Mrs. Emma Smith’s first Kindergarten class at Crowley’s Ridge Academy.
On this day in 1953, the doors of Crowley’s Ridge Academy opened to students for the very first time. Some 39 young people attended the first day of classes.
Today is also World Gratitude Day, and I’ll understand if you’ve already jumped ahead to connect those dots.
CRA has always existed within a framework of challenges and worries. It just comes with the territory. From day one, CRA founder Emmett Smith’s grand vision for a Christian school was accompanied by the bruising daily realities of keeping it funded and staffed. Over the decades, as enrollment and support grew, so did expectations, challenges and expenses. I suspect it was shared sacrifice and struggle that unified the men, women, and children involved in the school’s earliest years. Talk to any of them today, and I believe you’ll come away convinced, as I am, that CRA exists in 2020 largely because those folks in the Fifties put their shoulders to the wheel.
And to be sure, the sacrifices didn’t end in the Fifties. Each decade of the school’s history has been fraught with challenges great and greater. Each time, those threats were met head on by friends of the school who were resolute in their commitment to building, funding, and praying over this school as we know it. Sometimes, they held on for dear life through a financial crisis. At others, they dug deep to add needed square footage or new programs and services. Whether in a period of simple survival or promising growth, these people held fast to their faith even as they put on their work boots. They gave of time, talent and — whenever possible — treasure to build a school that would, in turn, build children into society’s leaders and Christ’s followers.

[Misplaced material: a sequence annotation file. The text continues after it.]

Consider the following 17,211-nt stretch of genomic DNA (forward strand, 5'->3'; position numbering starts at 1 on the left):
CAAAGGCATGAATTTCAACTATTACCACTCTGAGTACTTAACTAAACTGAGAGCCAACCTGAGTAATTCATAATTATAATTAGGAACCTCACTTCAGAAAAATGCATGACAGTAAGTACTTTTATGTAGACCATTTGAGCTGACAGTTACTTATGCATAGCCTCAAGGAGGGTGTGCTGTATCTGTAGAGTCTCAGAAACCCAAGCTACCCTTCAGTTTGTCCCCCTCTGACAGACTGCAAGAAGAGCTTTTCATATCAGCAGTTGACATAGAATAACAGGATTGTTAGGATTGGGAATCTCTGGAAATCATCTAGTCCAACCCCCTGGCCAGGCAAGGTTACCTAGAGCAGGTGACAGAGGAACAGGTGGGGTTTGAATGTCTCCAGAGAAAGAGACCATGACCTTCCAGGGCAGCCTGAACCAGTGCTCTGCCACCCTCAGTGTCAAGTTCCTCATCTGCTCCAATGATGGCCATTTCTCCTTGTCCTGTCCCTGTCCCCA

We’re nearly seven decades into the story of Crowley’s Ridge Academy. We certainly should pause today to give thanks for such a long run of success. But one of the downsides to such a long history is that it becomes very easy in the present to disconnect from the names, the stories and the ethos of the institution’s past.
Today, let us all resolve to show gratitude and honor to the heroes of CRA by emulating their passion and selflessness in shaping the school’s future. May we, like them, discern between what is essential and what is comfortable, what is important and what we can do without. May we give of our financial means, but also of our energies. May our commitment to the school include not only enrolling our children but full engagement. May we see ourselves not as customers but as investors and ambassadors of Crowley’s Ridge Academy. And as we face challenges unique to this time in the school’s history, may we determine to collectively rise to meet them, not only for the students enrolled today, but for the vision of a stronger Academy in years to come.
— Terry Austin (‘90)